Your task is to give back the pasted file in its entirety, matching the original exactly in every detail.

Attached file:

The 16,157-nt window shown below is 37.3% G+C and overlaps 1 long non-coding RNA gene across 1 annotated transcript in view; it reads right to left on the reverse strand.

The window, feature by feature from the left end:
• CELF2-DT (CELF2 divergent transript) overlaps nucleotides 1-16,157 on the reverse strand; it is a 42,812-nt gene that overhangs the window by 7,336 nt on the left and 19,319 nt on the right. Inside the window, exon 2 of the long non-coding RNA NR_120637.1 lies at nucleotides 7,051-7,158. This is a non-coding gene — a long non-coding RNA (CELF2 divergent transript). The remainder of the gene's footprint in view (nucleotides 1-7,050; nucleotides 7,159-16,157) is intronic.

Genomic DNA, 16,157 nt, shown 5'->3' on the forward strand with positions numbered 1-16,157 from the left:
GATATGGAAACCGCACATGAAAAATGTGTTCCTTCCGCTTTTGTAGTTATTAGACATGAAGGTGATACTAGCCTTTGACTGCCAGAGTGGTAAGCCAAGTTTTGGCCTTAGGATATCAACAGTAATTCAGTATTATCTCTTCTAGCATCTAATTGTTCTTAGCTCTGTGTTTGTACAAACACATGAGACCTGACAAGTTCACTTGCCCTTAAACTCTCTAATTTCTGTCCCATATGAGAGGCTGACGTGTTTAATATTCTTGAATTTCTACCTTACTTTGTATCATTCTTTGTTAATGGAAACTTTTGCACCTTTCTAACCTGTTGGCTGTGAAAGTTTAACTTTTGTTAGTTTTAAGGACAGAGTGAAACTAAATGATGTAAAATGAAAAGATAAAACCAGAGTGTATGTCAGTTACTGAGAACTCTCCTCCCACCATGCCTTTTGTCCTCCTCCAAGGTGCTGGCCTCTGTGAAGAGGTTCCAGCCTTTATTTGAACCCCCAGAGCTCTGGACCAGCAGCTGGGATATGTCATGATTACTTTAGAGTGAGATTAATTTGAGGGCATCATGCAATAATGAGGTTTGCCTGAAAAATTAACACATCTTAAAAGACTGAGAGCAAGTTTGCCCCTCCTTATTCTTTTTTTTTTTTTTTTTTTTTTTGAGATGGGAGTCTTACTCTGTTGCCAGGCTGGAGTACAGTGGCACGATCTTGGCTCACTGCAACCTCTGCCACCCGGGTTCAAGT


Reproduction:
The 16,157-nt window shown below is 37.3% G+C and overlaps 1 long non-coding RNA gene across 1 annotated transcript in view; it reads right to left on the reverse strand.

The window, feature by feature from the left end:
• CELF2-DT (CELF2 divergent transript) overlaps nucleotides 1-16,157 on the reverse strand; it is a 42,812-nt gene that overhangs the window by 7,336 nt on the left and 19,319 nt on the right. Inside the window, exon 2 of the long non-coding RNA NR_120637.1 lies at nucleotides 7,051-7,158. This is a non-coding gene — a long non-coding RNA (CELF2 divergent transript). The remainder of the gene's footprint in view (nucleotides 1-7,050; nucleotides 7,159-16,157) is intronic.

Genomic DNA, 16,157 nt, shown 5'->3' on the forward strand with positions numbered 1-16,157 from the left:
GATATGGAAACCGCACATGAAAAATGTGTTCCTTCCGCTTTTGTAGTTATTAGACATGAAGGTGATACTAGCCTTTGACTGCCAGAGTGGTAAGCCAAGTTTTGGCCTTAGGATATCAACAGTAATTCAGTATTATCTCTTCTAGCATCTAATTGTTCTTAGCTCTGTGTTTGTACAAACACATGAGACCTGACAAGTTCACTTGCCCTTAAACTCTCTAATTTCTGTCCCATATGAGAGGCTGACGTGTTTAATATTCTTGAATTTCTACCTTACTTTGTATCATTCTTTGTTAATGGAAACTTTTGCACCTTTCTAACCTGTTGGCTGTGAAAGTTTAACTTTTGTTAGTTTTAAGGACAGAGTGAAACTAAATGATGTAAAATGAAAAGATAAAACCAGAGTGTATGTCAGTTACTGAGAACTCTCCTCCCACCATGCCTTTTGTCCTCCTCCAAGGTGCTGGCCTCTGTGAAGAGGTTCCAGCCTTTATTTGAACCCCCAGAGCTCTGGACCAGCAGCTGGGATATGTCATGATTACTTTAGAGTGAGATTAATTTGAGGGCATCATGCAATAATGAGGTTTGCCTGAAAAATTAACACATCTTAAAAGACTGAGAGCAAGTTTGCCCCTCCTTATTCTTTTTTTTTTTTTTTTTTTTTTTGAGATGGGAGTCTTACTCTGTTGCCAGGCTGGAGTACAGTGGCACGATCTTGGCTCACTGCAACCTCTGCCACCCGGGTTCAAGT